I’ve been on a fantasy kick lately, loving the rich world-building and kickass heroines. There’s just one little problem I noticed that keeps happening again and again: my kickass heroines getting makeovers to be prettier before they kick more ass.
The first time I saw this happen was in The Hunger Games. Katniss was pretty awesome right out of the gate: she’s providing for her family, and she volunteers to take her little sister’s spot in the Games. But when she gets to the Capitol, where weird fashion is the name of the game, she is required to get a makeover. Pretty much all the tributes get a makeover, so this didn’t really bother me. They had to get ready to be on a reality show and do press for this major televised event – anyone would have gotten a makeover. She gets her makeup and hair done and eyelash extensions and a really nifty dress. When she goes to fight in the games, however, all that is gone (another reason why this didn’t bother me).
The Red Queen by Victoria Aveyard was where I next noticed the Fantasy Makeover. Shortly thereafter, I read Shadow and Bone by Leigh Bardugo, which was written before The Red Queen, but there were so many similarities between them that I will combine them. A poor girl (*cough*Katniss fits this bill too *cough*) discovers she has magical abilities (Mare in Red Queen has the power to make lightning out of her hands, Alina in Shadow and Bone can summon light – and yes, I did notice that these two powers are also similar). She is then whisked away to the
Capitol capital where she is given a makeover.
In Mare’s case, the royal family is trying to hide that she is a Red, a race with no magical abilities, and try to make her look like a Silver, the magical race. She has to wear special makeup to make her skin look Silver. She’s also given a new name.
“With my newly pale skin and darkened eyes and lips, I look cold, cruel, a living razor. I look Silver. I look beautiful. And I hate it.” – The Red Queen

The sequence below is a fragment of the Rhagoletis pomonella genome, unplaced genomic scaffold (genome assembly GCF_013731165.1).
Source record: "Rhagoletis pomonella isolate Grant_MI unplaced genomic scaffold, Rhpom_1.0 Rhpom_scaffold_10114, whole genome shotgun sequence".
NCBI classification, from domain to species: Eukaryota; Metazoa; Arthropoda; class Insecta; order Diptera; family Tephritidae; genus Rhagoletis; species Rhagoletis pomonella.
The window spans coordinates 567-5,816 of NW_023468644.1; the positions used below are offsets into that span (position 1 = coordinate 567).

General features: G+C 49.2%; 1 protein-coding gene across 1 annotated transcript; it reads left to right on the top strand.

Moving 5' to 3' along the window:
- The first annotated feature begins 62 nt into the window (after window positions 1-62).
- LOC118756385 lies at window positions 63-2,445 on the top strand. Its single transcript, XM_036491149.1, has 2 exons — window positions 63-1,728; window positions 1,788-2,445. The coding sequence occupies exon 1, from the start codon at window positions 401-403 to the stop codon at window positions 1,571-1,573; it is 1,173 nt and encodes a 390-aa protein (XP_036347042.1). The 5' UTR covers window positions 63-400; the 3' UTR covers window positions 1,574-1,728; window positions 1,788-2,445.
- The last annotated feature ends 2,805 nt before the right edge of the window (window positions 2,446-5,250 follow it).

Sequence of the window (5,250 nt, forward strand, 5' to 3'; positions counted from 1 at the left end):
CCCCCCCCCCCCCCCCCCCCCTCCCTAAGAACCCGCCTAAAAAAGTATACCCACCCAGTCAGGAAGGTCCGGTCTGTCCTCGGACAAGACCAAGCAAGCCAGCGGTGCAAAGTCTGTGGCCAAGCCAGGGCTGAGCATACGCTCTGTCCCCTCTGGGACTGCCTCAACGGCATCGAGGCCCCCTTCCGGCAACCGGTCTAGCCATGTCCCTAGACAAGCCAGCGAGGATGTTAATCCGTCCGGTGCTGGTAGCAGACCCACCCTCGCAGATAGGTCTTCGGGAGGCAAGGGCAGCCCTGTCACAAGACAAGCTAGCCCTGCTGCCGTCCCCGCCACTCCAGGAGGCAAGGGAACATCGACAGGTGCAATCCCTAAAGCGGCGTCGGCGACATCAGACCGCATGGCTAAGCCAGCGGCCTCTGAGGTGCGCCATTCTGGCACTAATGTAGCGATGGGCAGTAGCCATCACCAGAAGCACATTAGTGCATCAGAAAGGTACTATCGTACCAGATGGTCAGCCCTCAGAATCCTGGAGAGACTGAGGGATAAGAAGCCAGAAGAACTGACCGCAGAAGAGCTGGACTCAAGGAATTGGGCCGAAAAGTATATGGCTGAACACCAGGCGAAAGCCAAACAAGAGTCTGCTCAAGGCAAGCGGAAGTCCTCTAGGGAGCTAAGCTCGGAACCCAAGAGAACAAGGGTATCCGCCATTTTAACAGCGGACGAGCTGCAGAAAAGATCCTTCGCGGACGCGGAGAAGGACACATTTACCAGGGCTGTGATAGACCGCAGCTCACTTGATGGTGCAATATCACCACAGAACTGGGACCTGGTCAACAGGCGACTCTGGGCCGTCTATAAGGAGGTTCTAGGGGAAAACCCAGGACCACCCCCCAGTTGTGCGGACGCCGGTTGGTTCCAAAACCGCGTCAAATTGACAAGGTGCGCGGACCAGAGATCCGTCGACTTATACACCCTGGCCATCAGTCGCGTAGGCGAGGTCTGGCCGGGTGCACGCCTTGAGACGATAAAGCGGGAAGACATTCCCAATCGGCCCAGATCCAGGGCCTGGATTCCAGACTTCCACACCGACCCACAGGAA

For Alina, a makeover is necessary to be present to the king and queen, who are apparently very shallow people. The first part of the makeover was for Alina to simply bathe, but after that, things take a magical turn. Genya, who has the ability to change a person’s appearance, alters Alina’s face so that she is more beautiful. Alina has always accepted herself as being not pretty, balks at the makeover, but eventually submits:
“My hair shone. My cheeks held a rosy flush. I still wasn’t pretty, but I couldn’t deny the improvement.” – Shadow and Bone
Alina’s changes are only temporary, unlike the makeovers given in the Uglies series by Scott Westerfeld. In that world, teens eagerly await the day they turn sixteen and get an operation to become “Pretties.” The makeovers in this series are actually integral to the plot, however, and the books have a message about what being “pretty” means, so I’m not actually including it on this list! Unlike the next example…
In Nevernight by Jay Kristoff, Mia journeys through a desert filled with sand krakens to find a secret society where she can become an assassin. The training is extremely rigorous, with students ending up with limbs cut off (and reattached, thanks to Healers). At one point in the training, Mia learns that she will have her face altered. The point is to make the assassin that much more deadly, because she is beautiful. Like in The Hunger Games, all of the students will have their faces altered. A boy with ceremonial tattoos on his face ends up with them all removed (this is problematic for other reasons, but also the implication by the other characters and the alterations that someone with tattoos on their face could never be attractive.)
Does one need to be pretty in order to be a deadly killer or weird magical powers? Even in the Harry Potter series, Hermione gets a mini makeover when someone curses her already large two front teeth to grow, and she lets the school nurse shrink the teeth to a more normal size. I mean, even though Tris in the Divergent series didn’t get a makeover to look pretty, she cut off her hair and got a tattoo so she could appear more badass to the other Dauntless. And in each of these cases, it seems like yes, especially if the heroine is a girl. Girls cannot be both ugly and kick ass, and they undergo what amounts to magical plastic surgery.
So I’m calling this a Trend to End in 2018. There are probably many other fantasy novels where the female heroine gets a makeover that I haven’t read. Add to the list in the comments!